Sunday, March 03, 2002


I have yet to put a lot of my thoughts about life post-9/11 into print of any sort, including quick e-mails to friends. We've personally been very lucky; people we know who worked in the World Trade Center weren't there at the time, or got out before the buildings collapsed.

Since then, we've been considering all sorts of "homeland" security measures.

First off, let me point out that "homeland" reminds me far too much of "fatherland." The latter was a nation that used intimidation and the perceived threats of ordinary citizens to perpetrate all manner of hideous crimes.

Poor nomenclature is one thing. But consider, if you will, some of the other things proposed in the wake of Osama bin Laden's September attack on the US, and think -- really think -- about whether they make sense.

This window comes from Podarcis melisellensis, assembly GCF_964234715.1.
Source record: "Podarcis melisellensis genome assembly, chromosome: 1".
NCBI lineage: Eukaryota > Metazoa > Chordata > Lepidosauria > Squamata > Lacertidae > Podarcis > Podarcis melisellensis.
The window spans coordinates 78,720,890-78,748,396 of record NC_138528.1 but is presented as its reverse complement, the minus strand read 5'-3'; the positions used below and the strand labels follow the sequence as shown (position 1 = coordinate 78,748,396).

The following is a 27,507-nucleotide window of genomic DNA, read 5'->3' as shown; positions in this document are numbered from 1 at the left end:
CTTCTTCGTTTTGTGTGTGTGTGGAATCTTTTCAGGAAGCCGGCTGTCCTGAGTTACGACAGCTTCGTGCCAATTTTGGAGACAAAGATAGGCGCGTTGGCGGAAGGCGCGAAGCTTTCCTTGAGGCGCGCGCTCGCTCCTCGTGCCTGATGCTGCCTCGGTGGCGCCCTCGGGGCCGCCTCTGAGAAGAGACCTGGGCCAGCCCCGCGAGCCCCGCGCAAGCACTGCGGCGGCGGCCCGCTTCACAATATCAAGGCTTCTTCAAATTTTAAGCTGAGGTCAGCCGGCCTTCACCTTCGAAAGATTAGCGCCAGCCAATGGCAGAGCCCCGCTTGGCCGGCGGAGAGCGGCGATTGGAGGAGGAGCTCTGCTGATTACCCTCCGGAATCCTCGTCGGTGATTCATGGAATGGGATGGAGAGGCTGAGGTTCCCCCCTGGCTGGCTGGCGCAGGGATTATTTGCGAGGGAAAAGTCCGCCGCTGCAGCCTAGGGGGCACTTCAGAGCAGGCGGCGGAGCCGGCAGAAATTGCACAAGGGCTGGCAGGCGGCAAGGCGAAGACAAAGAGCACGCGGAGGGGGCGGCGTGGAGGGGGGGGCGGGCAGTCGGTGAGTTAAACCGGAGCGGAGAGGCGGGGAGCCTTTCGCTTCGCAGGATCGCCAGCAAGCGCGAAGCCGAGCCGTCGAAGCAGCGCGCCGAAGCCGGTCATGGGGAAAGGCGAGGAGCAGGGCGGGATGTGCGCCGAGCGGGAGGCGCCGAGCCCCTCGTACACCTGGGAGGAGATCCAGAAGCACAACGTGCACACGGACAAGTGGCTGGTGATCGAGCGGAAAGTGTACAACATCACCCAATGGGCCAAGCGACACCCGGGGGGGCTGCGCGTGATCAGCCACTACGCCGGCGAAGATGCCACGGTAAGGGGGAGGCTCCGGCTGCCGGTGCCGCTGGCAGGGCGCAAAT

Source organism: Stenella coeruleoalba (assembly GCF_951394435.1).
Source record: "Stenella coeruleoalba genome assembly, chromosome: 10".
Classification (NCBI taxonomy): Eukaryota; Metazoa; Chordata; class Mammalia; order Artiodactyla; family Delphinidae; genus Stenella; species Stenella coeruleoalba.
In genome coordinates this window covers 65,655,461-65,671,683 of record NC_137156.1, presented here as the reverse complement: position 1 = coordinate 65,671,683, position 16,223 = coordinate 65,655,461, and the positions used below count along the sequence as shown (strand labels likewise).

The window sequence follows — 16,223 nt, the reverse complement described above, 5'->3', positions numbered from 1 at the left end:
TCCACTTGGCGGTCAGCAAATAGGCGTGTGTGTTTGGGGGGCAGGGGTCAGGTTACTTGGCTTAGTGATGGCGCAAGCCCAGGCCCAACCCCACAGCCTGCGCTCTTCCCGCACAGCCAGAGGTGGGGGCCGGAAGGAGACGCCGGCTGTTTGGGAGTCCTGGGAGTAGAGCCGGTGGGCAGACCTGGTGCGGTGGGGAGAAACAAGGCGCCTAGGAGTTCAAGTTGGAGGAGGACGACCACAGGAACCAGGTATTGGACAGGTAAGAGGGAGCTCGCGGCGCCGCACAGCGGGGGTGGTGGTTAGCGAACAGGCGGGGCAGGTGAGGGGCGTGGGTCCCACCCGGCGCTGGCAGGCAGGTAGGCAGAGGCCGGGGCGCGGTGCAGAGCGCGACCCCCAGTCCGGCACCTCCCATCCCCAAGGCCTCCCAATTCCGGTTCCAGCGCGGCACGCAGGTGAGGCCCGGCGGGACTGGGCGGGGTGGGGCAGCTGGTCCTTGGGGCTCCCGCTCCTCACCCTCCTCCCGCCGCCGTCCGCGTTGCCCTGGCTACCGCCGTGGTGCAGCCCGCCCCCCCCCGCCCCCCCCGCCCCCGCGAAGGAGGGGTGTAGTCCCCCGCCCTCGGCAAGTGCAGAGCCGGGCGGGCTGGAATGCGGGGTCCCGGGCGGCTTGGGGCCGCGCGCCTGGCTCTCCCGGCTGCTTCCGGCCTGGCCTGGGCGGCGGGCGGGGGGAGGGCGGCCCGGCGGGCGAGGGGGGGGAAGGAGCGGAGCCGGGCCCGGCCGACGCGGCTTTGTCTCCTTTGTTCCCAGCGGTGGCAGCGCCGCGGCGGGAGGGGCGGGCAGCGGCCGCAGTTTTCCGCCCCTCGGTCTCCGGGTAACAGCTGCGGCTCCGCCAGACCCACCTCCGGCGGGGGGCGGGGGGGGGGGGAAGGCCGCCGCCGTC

For starters, a national identification card. How dumb an idea is that? Giving the US government -- does anybody remember Waco or Ruby Ridge? J. Edgar Hoover? Nixon's enemies list? -- a weapon by which to maintain a database of our photos and important information is just scary, and I'm one of the six Americans left who still thinks government is capable of doing more good than evil.

If we want something that will let people get on an airplane without being subjected to an intrusive search, then perhaps the way to do that is to have some reliable third party create a special air ID card.

And remember, kids: Next time someone who won't have to report your income to the IRS asks for your Social Security number DON'T GIVE IT OUT!

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